Being a big dog in a little dog’s body has its benefits according to Vinnie and his other short buddy’s, they look ageless! Even when they are seventy-five in dog years (that’s ten to you and me) everyone looks at them and sees a cute puppy. As someone who regularly spends time with Vinnie, I have seen first-hand that this misunderstanding can sometimes cause confusion when we meet children out and about, they come bounding up to the “cute puppy” looking for cuddles, we get that some dogs are hard to resist.
However, this can be frightening for Vinnie and his friends and they may not react as you might expect them to, after all, we all have a bad day now and again. From our furry friends’ point of view, they don’t all understand a child’s energy or actions. There are many reasons for this they may live in a home with a pretty standard adult routine, they may be nervous, some are territorial and, well, some are just plain shy and don’t like being handled by strangers. Likewise, no matter how friendly your dog is, some kids aren’t confident around animals, some are scared, and others are too rough, so it takes effort on both sides to get to know each other properly.
To ensure smooth sailing on all sides it’s important to speak with parents and explain how to approach your pet or let them know that it is not appropriate if that is the case.
The bond between a pet and a child is a wonderful thing to see as we have witnessed it first-hand with many of our friends. However, introducing your pets to children and vice versa takes thought, care and work on all sides.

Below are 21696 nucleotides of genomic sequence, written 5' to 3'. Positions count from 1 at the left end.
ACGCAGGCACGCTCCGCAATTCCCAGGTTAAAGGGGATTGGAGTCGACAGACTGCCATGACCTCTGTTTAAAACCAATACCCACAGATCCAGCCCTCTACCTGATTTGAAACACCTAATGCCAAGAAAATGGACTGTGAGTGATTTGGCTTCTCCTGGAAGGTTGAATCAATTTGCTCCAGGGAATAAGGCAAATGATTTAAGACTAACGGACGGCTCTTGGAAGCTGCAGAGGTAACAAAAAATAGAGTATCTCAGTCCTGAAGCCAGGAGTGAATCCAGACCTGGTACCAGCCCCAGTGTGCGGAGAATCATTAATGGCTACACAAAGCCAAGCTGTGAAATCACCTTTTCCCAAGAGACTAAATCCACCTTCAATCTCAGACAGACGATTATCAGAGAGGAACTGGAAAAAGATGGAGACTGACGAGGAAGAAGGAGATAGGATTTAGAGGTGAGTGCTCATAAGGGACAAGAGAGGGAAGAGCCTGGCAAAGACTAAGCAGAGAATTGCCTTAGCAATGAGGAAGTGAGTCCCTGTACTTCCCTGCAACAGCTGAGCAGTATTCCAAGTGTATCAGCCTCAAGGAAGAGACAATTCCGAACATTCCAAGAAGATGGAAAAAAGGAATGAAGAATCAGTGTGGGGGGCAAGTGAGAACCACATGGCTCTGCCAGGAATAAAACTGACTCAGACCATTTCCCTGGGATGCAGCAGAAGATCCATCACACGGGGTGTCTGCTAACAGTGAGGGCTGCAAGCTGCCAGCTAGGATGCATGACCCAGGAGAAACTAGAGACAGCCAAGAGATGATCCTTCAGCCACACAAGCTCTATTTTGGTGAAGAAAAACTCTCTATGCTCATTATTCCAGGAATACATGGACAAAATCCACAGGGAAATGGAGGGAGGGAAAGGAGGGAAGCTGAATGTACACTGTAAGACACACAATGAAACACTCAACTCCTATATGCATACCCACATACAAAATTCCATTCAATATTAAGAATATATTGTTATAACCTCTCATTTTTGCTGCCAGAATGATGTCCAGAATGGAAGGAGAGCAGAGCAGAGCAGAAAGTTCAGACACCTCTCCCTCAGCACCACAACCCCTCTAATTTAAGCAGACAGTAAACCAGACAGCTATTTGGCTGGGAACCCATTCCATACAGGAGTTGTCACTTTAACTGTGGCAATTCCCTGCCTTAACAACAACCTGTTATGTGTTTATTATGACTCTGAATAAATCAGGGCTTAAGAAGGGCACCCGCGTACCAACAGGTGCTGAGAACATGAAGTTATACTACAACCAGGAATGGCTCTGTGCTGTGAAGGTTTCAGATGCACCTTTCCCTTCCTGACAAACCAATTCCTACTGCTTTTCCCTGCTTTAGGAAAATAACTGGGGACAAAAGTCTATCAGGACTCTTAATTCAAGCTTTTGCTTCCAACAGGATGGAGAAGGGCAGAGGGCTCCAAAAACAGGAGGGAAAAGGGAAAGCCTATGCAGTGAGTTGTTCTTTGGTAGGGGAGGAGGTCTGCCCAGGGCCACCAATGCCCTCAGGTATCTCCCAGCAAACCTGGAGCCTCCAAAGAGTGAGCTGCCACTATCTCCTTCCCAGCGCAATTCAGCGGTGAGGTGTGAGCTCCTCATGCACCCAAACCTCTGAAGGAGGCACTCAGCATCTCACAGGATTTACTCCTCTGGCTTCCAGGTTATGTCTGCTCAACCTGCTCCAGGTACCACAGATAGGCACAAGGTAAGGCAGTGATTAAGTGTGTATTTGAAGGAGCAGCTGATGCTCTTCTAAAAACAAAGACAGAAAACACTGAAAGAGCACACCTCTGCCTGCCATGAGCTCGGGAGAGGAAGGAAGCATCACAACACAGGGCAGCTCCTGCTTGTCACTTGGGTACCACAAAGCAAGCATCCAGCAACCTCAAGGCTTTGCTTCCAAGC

We would like to share some doggy do’s and don’ts as recommended by *The Kennel Club:
- Don’t play rough and aggressive games with your puppy as this can encourage aggressive behaviour later on
- Don’t play fight with each other or taunt a puppy to make it protective or jealous
- Don’t make face to face contact as most puppies dislike it unless they have instigated this themselves
- Don’t let children ambush or force themselves on a puppy, a puppy should want to play not be forced
- Children must be over 10 years old to be legally responsible for a dog outside their home
- Children should always learn to ask a dog owners permission before petting their dog
Living with dogs enriches children’s lives. Taking care of a dog is an excellent way of teaching a child to take responsibility, express empathy and have some fun. Dogs can also significantly help to raise self-esteem. It is the responsibly of adults and parents to ensure that these valuable child/dog relationships are nurtured so that each understands the other.
By Lorraine Byrne